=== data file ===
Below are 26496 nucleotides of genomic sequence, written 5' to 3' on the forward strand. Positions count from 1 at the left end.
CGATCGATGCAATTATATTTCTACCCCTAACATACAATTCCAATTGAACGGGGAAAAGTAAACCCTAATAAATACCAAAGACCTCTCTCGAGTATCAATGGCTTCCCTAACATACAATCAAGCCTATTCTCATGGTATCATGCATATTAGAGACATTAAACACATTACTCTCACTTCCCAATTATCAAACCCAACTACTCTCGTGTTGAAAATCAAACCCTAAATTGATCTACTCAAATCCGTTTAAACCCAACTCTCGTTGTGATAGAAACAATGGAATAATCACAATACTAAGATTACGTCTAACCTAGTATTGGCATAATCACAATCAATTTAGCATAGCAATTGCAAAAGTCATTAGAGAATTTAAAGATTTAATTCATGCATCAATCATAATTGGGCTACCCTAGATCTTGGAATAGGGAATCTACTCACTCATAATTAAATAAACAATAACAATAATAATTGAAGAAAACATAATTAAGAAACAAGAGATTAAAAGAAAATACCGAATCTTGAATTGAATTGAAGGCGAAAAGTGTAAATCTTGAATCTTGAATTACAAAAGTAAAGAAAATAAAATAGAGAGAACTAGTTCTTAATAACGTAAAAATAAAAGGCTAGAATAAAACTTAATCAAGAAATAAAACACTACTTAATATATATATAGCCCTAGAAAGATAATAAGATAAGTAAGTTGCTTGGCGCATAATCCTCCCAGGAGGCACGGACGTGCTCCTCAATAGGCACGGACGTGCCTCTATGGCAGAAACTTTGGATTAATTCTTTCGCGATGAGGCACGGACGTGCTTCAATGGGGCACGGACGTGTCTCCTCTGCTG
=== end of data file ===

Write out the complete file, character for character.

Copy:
Below are 26496 nucleotides of genomic sequence, written 5' to 3' on the forward strand. Positions count from 1 at the left end.
CGATCGATGCAATTATATTTCTACCCCTAACATACAATTCCAATTGAACGGGGAAAAGTAAACCCTAATAAATACCAAAGACCTCTCTCGAGTATCAATGGCTTCCCTAACATACAATCAAGCCTATTCTCATGGTATCATGCATATTAGAGACATTAAACACATTACTCTCACTTCCCAATTATCAAACCCAACTACTCTCGTGTTGAAAATCAAACCCTAAATTGATCTACTCAAATCCGTTTAAACCCAACTCTCGTTGTGATAGAAACAATGGAATAATCACAATACTAAGATTACGTCTAACCTAGTATTGGCATAATCACAATCAATTTAGCATAGCAATTGCAAAAGTCATTAGAGAATTTAAAGATTTAATTCATGCATCAATCATAATTGGGCTACCCTAGATCTTGGAATAGGGAATCTACTCACTCATAATTAAATAAACAATAACAATAATAATTGAAGAAAACATAATTAAGAAACAAGAGATTAAAAGAAAATACCGAATCTTGAATTGAATTGAAGGCGAAAAGTGTAAATCTTGAATCTTGAATTACAAAAGTAAAGAAAATAAAATAGAGAGAACTAGTTCTTAATAACGTAAAAATAAAAGGCTAGAATAAAACTTAATCAAGAAATAAAACACTACTTAATATATATATAGCCCTAGAAAGATAATAAGATAAGTAAGTTGCTTGGCGCATAATCCTCCCAGGAGGCACGGACGTGCTCCTCAATAGGCACGGACGTGCCTCTATGGCAGAAACTTTGGATTAATTCTTTCGCGATGAGGCACGGACGTGCTTCAATGGGGCACGGACGTGTCTCCTCTGCTG